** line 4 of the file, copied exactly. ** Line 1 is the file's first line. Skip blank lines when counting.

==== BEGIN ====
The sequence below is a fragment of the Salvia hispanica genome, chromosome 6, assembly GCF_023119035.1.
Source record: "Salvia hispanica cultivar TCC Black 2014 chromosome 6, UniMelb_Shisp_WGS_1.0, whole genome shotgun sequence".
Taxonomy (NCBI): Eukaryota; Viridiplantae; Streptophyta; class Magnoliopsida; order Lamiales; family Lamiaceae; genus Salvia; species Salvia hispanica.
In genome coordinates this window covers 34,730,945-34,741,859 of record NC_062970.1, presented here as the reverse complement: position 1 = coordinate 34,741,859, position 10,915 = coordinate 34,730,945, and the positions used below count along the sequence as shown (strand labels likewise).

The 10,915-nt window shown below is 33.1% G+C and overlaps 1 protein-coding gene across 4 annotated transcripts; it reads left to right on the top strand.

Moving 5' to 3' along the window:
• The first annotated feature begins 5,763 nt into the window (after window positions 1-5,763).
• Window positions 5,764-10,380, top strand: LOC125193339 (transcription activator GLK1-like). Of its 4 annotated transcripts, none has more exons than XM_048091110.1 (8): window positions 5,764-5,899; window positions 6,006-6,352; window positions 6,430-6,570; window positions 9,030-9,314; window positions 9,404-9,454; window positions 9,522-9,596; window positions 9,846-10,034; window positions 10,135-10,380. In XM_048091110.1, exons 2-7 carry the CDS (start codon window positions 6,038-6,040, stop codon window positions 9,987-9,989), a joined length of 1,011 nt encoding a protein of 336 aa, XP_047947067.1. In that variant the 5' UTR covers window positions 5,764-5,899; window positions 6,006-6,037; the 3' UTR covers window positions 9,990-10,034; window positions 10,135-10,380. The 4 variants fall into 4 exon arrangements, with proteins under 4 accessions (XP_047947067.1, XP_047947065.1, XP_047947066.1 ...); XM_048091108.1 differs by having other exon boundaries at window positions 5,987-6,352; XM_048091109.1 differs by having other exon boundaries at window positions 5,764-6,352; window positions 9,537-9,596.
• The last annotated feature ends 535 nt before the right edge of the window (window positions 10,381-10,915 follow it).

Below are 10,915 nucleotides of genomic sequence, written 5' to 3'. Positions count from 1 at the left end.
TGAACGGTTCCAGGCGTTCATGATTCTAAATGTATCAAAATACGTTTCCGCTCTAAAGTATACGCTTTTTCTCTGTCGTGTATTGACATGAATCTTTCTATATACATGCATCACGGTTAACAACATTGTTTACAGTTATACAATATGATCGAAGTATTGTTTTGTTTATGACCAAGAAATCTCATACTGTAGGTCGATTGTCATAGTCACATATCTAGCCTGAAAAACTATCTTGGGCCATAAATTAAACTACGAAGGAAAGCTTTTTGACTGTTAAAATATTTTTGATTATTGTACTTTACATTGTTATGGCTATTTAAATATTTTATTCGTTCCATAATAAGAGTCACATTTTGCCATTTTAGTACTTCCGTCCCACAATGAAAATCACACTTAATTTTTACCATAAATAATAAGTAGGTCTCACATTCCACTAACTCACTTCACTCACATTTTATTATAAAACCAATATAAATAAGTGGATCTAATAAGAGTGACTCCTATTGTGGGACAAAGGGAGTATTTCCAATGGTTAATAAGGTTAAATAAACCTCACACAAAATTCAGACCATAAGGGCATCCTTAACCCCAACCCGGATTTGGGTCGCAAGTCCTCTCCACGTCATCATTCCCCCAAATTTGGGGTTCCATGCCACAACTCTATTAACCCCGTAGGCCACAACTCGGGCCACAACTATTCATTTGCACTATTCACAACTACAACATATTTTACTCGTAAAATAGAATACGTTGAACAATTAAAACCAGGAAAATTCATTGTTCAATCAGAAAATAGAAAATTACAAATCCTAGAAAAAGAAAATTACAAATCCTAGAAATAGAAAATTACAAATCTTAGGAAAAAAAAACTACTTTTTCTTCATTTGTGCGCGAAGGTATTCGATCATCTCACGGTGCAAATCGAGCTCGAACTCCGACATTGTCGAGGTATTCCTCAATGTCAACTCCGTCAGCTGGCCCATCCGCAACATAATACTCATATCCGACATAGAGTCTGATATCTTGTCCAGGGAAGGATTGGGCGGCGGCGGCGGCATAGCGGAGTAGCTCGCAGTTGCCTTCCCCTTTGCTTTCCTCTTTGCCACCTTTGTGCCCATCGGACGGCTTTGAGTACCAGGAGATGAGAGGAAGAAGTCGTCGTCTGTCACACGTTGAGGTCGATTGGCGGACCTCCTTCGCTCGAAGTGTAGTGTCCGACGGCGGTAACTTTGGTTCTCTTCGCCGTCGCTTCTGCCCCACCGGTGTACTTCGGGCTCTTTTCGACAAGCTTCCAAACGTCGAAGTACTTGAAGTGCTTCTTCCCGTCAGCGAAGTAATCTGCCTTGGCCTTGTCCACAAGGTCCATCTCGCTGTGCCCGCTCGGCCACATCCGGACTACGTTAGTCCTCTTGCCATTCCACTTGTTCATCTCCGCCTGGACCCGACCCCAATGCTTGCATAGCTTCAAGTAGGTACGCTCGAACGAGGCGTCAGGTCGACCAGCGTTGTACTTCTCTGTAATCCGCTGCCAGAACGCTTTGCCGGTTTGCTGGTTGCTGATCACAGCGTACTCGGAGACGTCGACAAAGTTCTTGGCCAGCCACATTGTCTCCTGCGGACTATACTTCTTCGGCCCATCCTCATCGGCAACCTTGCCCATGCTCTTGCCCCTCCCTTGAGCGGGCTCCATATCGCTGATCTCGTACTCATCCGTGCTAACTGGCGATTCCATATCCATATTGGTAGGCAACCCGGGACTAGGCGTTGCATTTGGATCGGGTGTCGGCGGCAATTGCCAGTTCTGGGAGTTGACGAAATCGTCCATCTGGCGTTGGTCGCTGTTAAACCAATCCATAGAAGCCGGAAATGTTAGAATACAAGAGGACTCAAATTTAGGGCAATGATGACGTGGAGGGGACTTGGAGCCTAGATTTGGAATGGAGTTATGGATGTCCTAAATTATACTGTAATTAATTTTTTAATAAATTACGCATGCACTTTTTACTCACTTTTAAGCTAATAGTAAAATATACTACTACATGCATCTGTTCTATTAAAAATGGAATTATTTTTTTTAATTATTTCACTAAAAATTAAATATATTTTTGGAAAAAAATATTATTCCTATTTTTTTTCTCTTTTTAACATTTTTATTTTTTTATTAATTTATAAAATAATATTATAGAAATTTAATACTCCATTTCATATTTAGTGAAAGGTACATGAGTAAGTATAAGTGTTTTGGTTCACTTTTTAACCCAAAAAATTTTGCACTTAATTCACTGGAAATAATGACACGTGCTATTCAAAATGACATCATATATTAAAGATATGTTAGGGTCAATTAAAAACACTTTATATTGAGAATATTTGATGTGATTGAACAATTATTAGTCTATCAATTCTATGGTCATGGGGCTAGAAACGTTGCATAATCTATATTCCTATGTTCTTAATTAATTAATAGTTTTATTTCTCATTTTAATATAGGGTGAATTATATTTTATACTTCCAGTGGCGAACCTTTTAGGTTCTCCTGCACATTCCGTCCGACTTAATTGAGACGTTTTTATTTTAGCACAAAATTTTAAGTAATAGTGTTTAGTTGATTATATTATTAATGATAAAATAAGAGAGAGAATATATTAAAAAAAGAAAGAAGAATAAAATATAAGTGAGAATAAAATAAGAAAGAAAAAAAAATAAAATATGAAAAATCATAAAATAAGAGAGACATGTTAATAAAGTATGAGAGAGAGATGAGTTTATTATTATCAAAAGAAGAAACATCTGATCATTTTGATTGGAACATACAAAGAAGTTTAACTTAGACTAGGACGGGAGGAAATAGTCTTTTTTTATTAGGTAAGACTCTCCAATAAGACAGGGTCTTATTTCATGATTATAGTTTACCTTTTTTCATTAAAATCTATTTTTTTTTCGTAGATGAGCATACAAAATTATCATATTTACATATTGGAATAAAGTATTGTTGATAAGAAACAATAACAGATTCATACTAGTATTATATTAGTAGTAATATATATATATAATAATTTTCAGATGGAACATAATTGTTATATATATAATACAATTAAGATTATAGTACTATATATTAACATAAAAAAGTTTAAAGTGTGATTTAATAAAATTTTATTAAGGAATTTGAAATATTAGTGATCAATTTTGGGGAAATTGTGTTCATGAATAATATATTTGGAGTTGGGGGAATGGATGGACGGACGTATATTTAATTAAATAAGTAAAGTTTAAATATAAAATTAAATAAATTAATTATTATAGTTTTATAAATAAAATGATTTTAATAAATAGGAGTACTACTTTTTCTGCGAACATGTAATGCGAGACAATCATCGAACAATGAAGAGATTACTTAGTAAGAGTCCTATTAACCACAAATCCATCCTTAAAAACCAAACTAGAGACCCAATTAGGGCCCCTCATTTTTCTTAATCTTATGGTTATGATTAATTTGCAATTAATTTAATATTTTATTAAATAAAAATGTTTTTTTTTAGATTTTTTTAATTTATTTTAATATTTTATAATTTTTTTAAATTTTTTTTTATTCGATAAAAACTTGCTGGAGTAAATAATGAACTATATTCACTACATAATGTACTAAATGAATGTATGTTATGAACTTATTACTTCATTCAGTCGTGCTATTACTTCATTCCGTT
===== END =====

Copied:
In genome coordinates this window covers 34,730,945-34,741,859 of record NC_062970.1, presented here as the reverse complement: position 1 = coordinate 34,741,859, position 10,915 = coordinate 34,730,945, and the positions used below count along the sequence as shown (strand labels likewise).